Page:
In addition to intention-revealing names, I think it's a good idea not to test your macros with values that are their own quoted representation. If you use atoms, numbers, strings, or lists of the same, you'll be less likely to discover mistakes. Maps are a good choice:

getter optional_key: %{a: 3}

A map has a satisfyingly complex representation:

iex(10)> quote do: %{a: 3}
{:%{}, [], [a: 3]}

Atoms rule; names drool

Remember that the quoted text for both function names and argument names are three-tuples beginning with an atom:

iex(4)> quote do: assert_fields(map, pairs)
{:assert_fields, [], [
  {:map, [], Elixir}, 
  {:pairs, [], Elixir}]}

The difference is in the third argument. A function name has a list as its third argument.

The Elixir parser knows to create a function-style name when it sees parentheses after the name. If the parentheses are empty, the third argument is an empty list.

However, Elixir goes to some effort to let you leave off parentheses when they're not required. As a result, there's sometimes ambiguity about which kind of name a name-without-parentheses is: function? variable? That's marked by compile warning I bet you've seen:

variable "getter_optional" does not exist and is being expanded to "getter_optional()", please use parentheses to remove the ambiguity or change the variable name

On the Elixir forum, Lud pointed out to me that the same disambiguation rule applies within a macro expansion (quoted text). You can force an atom to be interpreted as a function name by adding parentheses:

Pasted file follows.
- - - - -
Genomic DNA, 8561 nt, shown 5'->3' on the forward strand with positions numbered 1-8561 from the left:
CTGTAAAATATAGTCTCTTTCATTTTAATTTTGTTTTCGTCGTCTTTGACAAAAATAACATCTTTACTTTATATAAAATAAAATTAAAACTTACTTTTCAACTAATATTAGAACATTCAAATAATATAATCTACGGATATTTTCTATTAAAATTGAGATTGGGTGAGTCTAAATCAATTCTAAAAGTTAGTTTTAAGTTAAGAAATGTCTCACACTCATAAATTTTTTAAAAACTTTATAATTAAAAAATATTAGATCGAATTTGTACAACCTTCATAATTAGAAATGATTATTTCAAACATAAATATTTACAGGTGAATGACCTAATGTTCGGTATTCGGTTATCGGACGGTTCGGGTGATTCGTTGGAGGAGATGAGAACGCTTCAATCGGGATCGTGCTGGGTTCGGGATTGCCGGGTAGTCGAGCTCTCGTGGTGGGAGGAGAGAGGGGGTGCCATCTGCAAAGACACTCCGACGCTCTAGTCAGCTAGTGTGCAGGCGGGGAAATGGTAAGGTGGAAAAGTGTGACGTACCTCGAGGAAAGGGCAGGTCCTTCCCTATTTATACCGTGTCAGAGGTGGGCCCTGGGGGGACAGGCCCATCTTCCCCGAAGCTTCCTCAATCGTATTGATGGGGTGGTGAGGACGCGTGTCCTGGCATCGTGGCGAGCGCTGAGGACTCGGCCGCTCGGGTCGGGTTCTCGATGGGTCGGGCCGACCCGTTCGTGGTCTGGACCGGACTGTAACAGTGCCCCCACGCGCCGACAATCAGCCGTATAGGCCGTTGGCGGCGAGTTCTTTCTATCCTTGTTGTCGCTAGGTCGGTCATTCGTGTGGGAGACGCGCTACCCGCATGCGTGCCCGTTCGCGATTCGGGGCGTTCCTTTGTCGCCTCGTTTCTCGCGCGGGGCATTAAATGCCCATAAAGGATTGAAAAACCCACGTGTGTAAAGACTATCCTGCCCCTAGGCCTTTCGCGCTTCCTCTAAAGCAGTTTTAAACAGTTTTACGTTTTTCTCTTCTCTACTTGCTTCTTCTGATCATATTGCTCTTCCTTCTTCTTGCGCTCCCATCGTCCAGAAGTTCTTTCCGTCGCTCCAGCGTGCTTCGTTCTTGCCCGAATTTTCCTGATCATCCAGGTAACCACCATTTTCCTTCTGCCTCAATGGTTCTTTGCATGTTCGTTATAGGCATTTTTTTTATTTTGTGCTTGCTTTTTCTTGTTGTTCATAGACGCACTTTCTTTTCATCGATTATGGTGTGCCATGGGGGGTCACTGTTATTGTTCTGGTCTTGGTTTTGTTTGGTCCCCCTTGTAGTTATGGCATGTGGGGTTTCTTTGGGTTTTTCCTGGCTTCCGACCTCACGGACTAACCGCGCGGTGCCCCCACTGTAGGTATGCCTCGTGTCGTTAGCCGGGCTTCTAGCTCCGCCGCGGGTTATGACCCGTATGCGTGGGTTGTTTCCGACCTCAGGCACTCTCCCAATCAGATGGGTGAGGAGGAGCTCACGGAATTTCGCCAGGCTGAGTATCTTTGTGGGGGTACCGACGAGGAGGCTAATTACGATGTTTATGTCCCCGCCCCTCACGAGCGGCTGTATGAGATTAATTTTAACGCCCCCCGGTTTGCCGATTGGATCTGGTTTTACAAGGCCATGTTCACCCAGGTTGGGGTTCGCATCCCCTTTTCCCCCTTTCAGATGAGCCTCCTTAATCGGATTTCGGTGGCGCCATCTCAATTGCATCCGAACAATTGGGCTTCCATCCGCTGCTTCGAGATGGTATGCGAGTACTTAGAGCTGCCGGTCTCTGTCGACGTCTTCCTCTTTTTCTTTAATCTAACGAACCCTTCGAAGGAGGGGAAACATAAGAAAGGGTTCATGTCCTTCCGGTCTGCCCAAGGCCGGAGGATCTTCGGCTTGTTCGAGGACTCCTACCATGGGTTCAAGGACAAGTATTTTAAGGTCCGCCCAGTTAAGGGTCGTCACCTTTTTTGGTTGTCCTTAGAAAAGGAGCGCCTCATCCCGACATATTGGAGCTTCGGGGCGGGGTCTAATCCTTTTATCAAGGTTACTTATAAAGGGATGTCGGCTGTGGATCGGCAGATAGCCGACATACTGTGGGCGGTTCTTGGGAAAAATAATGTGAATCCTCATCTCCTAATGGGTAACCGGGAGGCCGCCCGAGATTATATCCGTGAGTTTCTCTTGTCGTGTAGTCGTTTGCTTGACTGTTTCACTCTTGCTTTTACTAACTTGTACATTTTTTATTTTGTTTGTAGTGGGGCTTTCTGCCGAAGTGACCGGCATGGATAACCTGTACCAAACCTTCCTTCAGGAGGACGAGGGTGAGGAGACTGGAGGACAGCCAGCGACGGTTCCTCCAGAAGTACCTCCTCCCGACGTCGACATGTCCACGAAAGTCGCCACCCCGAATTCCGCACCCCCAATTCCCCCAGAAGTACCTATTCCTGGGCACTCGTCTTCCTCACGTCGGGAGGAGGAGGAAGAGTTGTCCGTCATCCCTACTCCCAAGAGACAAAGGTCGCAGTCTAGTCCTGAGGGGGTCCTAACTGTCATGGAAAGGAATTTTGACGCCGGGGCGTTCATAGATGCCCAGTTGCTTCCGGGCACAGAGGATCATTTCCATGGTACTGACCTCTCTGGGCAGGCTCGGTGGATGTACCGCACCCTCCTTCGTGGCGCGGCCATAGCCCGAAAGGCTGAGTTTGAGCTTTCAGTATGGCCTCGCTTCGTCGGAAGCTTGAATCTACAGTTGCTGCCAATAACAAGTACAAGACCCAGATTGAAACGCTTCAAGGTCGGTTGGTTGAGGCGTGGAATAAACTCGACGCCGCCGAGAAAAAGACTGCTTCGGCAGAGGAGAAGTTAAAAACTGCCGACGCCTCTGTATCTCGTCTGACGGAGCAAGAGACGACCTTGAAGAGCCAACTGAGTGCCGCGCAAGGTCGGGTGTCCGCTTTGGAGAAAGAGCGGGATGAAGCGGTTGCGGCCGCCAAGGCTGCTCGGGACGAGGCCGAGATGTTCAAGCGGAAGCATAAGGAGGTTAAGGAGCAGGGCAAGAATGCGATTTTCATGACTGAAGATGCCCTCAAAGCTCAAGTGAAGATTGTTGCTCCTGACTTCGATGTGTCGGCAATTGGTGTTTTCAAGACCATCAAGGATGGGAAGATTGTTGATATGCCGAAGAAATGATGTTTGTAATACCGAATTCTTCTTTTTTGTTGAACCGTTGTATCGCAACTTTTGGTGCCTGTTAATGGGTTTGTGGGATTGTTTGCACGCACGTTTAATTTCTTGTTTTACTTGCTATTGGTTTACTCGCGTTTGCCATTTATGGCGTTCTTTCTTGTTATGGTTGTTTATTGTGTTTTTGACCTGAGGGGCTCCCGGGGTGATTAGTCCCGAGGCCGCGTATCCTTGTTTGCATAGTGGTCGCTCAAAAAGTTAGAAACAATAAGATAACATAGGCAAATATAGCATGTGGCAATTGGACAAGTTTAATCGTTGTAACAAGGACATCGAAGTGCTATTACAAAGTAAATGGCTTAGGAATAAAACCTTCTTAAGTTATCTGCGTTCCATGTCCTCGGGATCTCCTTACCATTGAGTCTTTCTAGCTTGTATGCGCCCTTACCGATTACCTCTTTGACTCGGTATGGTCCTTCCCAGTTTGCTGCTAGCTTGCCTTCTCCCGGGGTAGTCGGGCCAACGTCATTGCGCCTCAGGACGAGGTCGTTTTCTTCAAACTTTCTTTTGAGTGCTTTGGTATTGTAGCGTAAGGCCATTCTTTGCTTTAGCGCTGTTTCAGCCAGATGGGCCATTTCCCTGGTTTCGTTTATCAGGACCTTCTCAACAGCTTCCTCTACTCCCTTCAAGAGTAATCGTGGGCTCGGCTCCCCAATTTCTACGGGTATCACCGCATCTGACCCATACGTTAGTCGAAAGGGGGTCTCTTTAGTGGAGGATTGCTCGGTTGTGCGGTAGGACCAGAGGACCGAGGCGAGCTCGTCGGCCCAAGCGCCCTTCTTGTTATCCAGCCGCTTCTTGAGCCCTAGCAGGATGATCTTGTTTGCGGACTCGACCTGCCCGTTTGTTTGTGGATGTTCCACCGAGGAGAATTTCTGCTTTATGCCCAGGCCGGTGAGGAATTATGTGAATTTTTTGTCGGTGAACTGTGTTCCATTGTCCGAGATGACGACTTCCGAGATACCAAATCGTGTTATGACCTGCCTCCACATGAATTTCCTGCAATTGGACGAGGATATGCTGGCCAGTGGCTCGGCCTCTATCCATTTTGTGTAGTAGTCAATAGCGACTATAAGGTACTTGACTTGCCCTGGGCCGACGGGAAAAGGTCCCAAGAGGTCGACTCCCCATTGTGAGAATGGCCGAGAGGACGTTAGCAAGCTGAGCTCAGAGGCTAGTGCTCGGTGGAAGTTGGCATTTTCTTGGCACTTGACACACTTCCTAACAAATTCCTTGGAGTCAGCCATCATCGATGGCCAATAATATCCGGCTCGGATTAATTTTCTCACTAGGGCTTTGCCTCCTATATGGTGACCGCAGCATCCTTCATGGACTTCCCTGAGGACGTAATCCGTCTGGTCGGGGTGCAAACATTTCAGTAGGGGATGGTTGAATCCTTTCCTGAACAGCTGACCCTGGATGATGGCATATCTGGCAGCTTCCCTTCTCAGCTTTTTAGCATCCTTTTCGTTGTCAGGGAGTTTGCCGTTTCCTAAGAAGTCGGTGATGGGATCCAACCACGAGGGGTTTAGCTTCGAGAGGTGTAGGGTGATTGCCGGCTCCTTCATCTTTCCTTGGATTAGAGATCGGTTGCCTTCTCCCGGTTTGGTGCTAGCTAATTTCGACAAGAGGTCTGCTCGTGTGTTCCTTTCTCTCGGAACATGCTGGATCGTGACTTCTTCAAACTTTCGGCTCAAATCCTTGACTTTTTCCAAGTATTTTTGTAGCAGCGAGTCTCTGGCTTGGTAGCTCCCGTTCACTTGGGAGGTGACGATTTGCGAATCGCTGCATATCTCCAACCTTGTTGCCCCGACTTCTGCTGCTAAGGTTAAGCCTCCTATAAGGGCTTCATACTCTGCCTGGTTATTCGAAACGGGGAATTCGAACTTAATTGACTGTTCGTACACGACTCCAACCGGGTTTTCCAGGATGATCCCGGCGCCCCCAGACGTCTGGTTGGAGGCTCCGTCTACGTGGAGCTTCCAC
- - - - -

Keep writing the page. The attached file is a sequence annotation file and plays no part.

iex(7)> quote do: unquote(:atom)
:atom
iex(8)> quote do: unquote(:atom)()
{:atom, [], []}

That gives a more elegant way to create a function's name from an atom: just add parentheses. Like this:

    defmacro getter(name_atom) when is_atom(name_atom) do
      quote do
        def unquote(name_atom)(), 
                              ^^^
          do: Process.get(unquote(name_atom))
      end
    end
link to code

A confession

You'll almost always be using macros to create functions that take at least one argument. I did that for a long time, and I never even realized the difference between names and atoms. I used atoms everywhere because constructs like this:

    quote do
      def(unquote(some_atom)(maplike),
        do: ...
    end

... always worked. It was only when I wrote my first macro without any arguments that I got frustrating failures.

I've belabored the difference between names and atoms to save you from the same sinking feeling that – whereas you thought you understood macros – you suddenly doubt you understand anything.